With student debt at a high of around $1 trillion, the issue is pertinent enough for our 2016 presidential candidates to have a take on how to resolve it, or at least have a plan in place to tackle the problem. Democratic Presidential candidate, Hillary Clinton, has not shied away from the issue and pledged to address it.
During the primaries, Vermont Senator Bernie Sanders found the debt problem large enough that he made it a focus of his platform. When it comes to Clinton, she supports tuition-free college for students who can’t afford it. The criteria are students whose families make less than $125,000 a year and are open to attending in-state public schools.
Her plan will enable the federal government to give grants to states that “commit to ensuring” debt-free education for qualified students. In addition, it would start with families making less than $85,000 a year. Furthermore, it will eventually be expanded to include families who make more. In 2014, the median family income in the United States was under $55,000.
If her plan gets to the $125,000 ceiling, 80% of American families may qualify. Clinton also wants to make community college free for everyone. This stands in line with President Obama’s proposal to have the federal government pay for 75% of the costs, and the states will cover the rest. Although, Clinton’s plan does not cover room and board or books and supplies.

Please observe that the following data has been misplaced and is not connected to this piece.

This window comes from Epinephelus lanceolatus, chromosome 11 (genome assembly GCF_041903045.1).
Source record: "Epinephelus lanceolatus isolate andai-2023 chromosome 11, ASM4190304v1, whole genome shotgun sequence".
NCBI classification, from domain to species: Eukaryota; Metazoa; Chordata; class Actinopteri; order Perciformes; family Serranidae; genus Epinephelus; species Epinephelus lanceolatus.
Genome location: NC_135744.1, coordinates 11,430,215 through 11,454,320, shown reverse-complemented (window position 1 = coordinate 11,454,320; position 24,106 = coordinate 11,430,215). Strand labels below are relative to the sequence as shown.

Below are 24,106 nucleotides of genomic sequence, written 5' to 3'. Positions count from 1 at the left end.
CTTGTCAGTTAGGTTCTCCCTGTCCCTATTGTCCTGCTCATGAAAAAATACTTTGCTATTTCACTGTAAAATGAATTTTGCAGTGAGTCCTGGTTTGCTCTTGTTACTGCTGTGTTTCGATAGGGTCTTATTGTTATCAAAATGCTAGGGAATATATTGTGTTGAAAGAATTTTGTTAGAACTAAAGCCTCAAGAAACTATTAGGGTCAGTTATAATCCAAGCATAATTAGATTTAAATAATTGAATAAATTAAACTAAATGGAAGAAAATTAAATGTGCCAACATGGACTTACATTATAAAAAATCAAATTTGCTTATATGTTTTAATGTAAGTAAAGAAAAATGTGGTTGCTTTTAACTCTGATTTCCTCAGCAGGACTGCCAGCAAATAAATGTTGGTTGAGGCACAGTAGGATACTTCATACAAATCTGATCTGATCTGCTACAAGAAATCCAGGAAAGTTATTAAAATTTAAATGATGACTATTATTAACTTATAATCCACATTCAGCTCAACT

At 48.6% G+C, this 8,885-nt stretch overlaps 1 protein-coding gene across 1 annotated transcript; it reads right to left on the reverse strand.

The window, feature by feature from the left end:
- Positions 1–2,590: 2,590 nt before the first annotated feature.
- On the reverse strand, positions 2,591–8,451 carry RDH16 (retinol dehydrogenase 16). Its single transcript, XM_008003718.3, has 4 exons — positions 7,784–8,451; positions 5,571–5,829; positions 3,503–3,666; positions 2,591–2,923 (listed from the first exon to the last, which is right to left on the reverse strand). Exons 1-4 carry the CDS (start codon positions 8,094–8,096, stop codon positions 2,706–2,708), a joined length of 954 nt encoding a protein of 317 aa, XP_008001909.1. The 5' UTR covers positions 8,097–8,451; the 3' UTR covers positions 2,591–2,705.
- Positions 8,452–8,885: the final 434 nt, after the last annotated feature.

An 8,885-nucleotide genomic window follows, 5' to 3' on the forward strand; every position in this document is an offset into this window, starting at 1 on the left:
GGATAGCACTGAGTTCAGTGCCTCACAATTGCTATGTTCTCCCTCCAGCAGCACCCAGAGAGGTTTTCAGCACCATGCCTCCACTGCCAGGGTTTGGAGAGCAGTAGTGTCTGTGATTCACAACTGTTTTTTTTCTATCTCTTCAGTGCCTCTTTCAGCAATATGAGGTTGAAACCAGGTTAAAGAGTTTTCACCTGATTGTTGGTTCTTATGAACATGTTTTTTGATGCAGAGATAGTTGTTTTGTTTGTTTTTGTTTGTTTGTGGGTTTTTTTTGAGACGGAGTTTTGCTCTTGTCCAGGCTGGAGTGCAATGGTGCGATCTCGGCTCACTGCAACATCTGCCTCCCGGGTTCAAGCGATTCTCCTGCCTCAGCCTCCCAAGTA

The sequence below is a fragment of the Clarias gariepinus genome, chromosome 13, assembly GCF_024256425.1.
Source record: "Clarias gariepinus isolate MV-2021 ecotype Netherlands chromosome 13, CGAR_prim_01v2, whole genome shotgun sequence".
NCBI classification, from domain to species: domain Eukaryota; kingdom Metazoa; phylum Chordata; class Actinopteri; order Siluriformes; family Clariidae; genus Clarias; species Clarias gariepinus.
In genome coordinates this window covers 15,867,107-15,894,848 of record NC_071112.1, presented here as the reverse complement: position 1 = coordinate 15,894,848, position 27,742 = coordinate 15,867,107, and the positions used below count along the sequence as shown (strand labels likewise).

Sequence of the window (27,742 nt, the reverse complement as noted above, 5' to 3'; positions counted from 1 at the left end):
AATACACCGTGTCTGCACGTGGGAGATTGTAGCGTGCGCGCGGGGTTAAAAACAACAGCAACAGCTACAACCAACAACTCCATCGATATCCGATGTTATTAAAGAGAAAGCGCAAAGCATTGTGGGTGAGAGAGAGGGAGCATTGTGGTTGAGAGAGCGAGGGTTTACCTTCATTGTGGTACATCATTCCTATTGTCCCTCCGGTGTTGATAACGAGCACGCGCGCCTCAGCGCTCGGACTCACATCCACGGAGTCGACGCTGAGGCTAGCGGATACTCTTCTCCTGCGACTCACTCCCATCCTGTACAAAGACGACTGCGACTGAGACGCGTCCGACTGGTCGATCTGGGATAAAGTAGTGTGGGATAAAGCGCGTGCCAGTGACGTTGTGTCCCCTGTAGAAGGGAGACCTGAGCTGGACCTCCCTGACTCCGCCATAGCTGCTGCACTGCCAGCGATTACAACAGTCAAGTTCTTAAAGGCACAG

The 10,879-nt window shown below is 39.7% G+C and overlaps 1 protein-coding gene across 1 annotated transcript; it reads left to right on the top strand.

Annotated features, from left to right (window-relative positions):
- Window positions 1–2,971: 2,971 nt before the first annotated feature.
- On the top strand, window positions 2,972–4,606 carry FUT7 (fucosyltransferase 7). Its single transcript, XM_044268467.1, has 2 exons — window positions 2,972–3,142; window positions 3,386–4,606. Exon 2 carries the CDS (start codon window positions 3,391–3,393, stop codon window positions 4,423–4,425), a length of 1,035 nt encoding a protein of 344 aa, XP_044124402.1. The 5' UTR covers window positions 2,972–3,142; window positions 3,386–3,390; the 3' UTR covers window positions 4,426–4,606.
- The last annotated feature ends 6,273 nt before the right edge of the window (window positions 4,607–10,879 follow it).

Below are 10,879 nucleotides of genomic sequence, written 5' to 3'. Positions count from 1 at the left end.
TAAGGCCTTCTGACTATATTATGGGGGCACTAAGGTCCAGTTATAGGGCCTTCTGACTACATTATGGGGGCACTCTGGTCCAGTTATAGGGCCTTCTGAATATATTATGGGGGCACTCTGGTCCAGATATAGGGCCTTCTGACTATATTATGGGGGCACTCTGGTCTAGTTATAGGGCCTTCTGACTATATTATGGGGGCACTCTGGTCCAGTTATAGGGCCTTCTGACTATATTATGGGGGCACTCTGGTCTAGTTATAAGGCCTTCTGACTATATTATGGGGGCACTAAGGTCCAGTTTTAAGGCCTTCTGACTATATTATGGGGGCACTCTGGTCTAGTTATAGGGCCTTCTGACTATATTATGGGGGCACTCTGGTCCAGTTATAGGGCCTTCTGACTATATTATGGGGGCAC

Another option, Clinton would like to provide, is the ability for borrowers to refinance their federal college loans. Right now, students must turn to private banks in order to consolidate student loans at a lower rate. This means that students will have to give up forgiveness programs or income-driven options.
Clinton wants borrowers to have the ability to refinance at current interest rates. Her campaign estimates this would save 25 million borrowers around $2,000, over the cost of the life of a loan. There’s still more to her plan, as she would like to make income-based repayment programs more accessible to the average borrower. Clinton wants to consolidate the four income-based repayment plans for federal loans into one payment plan, while making enrollment automatic.
According to Forbes, the average student loan payment in 2016 is around $350 per month. This can be a huge cost for recent graduates making entry-level salaries. Clinton wants to cap the monthly payments to 10% of a borrower’s total income. Then, for those with a history of timely and consistent payments, Clinton wants to offer a debt forgiveness plan after 20 years.
If a borrower is working in public service, Clinton vows to forgive debt after 10 years. This would include AmeriCorps teachers or teachers in subjects facing instructor shortages.